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Why a Christmas Day gift-giving caravan is ‘the most Jewish thing’ Chicago-area residents can do

‘It’s all part of healing the world,’ said Laura Frisch.

Christmas Day used to be predictably low-key for Tamar Manasseh, who grew up Jewish on Chicago’s South Side. As she put it, she “used to watch old movies, day drink and eat Italian food. Chinese ain’t my thing.”

Then in 2016, she found herself with leftover gifts from an annual holiday party she spearheads as the founder of the anti-violence group Mothers Against Senseless Killings.
And a new tradition was born.

On Christmas morning, Manasseh and dozens of volunteers — many who are Jews from Chicago’s suburbs — fill their cars with children’s toys. They then form a caravan that drives through the city’s South and West sides to hand out toys out to children who might not otherwise receive gifts for the holiday. They also distribute them to parents and other relatives who may not be able to afford gifts for their young family members.

“We do this in some of the poorest neighborhoods, outside of dollar stores, grocery stores, in housing projects, and on corners where people congregate,” Manasseh said. “It’s so beautiful how many Jews — over 100 — come out from all over Chicagoland to do a mitzvah. They bring their children and it’s inspiring to see kids giving gifts to others.”

The caravan has grown from a handful of cars to 60 last year. Manasseh rides in the lead, playing Motown Christmas hits from a speaker affixed to the back of her truck. With her is Chicago’s official Black Santa, Dreezy Claus. Like the jingle of an ice cream truck, the spectacle attracts children and their families for a flurry of gift-giving.

Donations come in many forms: from people buying items on MASK’s Amazon Wishlist to others dropping them off at the nonprofit’s headquarters and those who fill their cars themselves before heading out. Some caravan members bring their children and grandchildren along.

The spirit of generosity is contagious, Manasseh said. “During the route, so many people will ask how they can join, and say they want to help.”

Manasseh, the first woman ordained to the rabbinate at Chicago’s Beth Shalom B’nai Zaken Ethiopian Hebrew Congregation is intentional about inclusion in MASK’s work. She says about 70% of the caravan participants are white Jewish suburban residents, many of whom work with MASK throughout the year.

One is Laura Frisch, who lives in suburban Morton Grove and attends Makom Solel Lakeside in Highland Park. Frisch has worked with Manasseh at MASK for years; passing out food, holding street corner Yom Kippur observances for people killed by gun violence, and teaching in MASK’s summer academy.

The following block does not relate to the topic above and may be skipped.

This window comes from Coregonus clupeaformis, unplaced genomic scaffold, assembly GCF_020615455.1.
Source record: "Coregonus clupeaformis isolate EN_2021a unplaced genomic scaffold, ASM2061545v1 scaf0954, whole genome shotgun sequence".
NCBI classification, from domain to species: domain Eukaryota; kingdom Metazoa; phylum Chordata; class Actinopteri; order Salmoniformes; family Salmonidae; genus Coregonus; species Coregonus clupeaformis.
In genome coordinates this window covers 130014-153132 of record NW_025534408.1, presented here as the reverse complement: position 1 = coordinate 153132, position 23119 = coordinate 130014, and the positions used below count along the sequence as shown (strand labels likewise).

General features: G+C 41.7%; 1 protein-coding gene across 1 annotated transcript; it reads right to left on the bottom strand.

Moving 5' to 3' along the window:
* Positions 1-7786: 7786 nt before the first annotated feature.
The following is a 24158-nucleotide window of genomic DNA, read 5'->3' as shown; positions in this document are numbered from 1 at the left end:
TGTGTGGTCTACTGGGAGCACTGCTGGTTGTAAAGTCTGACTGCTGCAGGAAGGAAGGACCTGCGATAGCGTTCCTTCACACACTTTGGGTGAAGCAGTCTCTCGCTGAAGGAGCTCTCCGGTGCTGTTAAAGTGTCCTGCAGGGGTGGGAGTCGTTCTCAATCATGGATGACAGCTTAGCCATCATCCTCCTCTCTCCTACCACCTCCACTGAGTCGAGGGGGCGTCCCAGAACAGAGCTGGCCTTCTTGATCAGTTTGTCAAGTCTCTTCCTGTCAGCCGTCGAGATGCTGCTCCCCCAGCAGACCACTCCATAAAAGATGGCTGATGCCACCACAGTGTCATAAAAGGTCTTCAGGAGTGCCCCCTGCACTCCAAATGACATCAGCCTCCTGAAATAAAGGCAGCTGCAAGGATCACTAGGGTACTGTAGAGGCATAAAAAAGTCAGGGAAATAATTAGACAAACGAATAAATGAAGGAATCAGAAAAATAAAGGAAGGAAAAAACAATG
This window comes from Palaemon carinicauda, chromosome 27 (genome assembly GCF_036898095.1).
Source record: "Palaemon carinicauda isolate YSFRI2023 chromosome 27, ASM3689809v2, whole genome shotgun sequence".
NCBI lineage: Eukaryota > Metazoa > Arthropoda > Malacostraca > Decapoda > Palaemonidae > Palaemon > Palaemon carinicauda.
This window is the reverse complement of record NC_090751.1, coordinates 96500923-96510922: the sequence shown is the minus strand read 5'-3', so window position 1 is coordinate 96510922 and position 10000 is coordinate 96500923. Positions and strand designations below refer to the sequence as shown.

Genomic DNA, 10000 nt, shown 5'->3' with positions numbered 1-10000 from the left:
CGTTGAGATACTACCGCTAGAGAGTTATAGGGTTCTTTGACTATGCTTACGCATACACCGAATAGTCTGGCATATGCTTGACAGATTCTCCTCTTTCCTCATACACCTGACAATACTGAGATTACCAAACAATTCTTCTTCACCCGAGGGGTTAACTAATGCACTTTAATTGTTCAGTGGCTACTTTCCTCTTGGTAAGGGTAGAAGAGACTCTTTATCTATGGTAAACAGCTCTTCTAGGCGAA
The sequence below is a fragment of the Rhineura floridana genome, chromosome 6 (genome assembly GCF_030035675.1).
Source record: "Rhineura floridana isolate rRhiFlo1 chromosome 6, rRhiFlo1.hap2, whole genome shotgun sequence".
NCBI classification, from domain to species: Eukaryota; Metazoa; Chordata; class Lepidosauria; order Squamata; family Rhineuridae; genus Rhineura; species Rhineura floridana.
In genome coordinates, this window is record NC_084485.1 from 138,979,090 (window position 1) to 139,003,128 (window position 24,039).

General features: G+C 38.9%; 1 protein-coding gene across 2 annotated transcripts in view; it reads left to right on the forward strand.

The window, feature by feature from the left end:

“I had nothing to do on Christmas Day,” Frisch recalled of first hearing about the leftover toy giveaway six years ago.

“Now I’ll bring gifts from my friends who can’t go,” she said. “It feels good. I feel like it’s all part of tikkun olam. It’s all part of healing the world. When you see something that needs to be fixed or healed, you do it.”

“Once upon a time, I was one of those kids who needed toys. For me to be able to be an adult that can give to a kid is an amazing feeling.”

There are also Black caravan gift-givers — some Jewish like Manasseh — and some who are neither Black nor Jewish. That describes Jared Honn. A resident of a predominately white and more affluent neighborhood on the city’s North Side, Honn has also been involved with MASK since its early days.

“When MASK started, Tamar welcomed everyone who wanted to participate, and we just stuck around to support in whatever ways we could,” he said.

“This provides opportunities for folks to experience the South Side as a place that is full of beauty and character instead of how the media tends to frame it as this big scary place.

“It’s another way of activating folks on the North Side to show solidarity with our neighbors on the South Side in a reparational and restorative manner,” he continued. “It’s all about community building—when you’re participating together you can get a lot more done.”

The largely Black West Side is also included. This year, the caravan will add a stop at a West Side corner where 15 people were shot on Halloween.

“You want to go somewhere like that to show young people there that there is still love and goodness,” Manasseh said. “Even if you haven’t seen much of it, it’s still here.”

As Manasseh coordinates a growing number of gifts, volunteers and cars for the caravan, she considers the multi-generational aspects of the project. “Once upon a time, I was one of those kids who needed toys. For me to be able to be an adult that can give to a kid is an amazing feeling,” she said.

“This is the definition of everybody looking out for and being there for each other, taking care of each other on that day. That’s the most Jewish thing you can do.”

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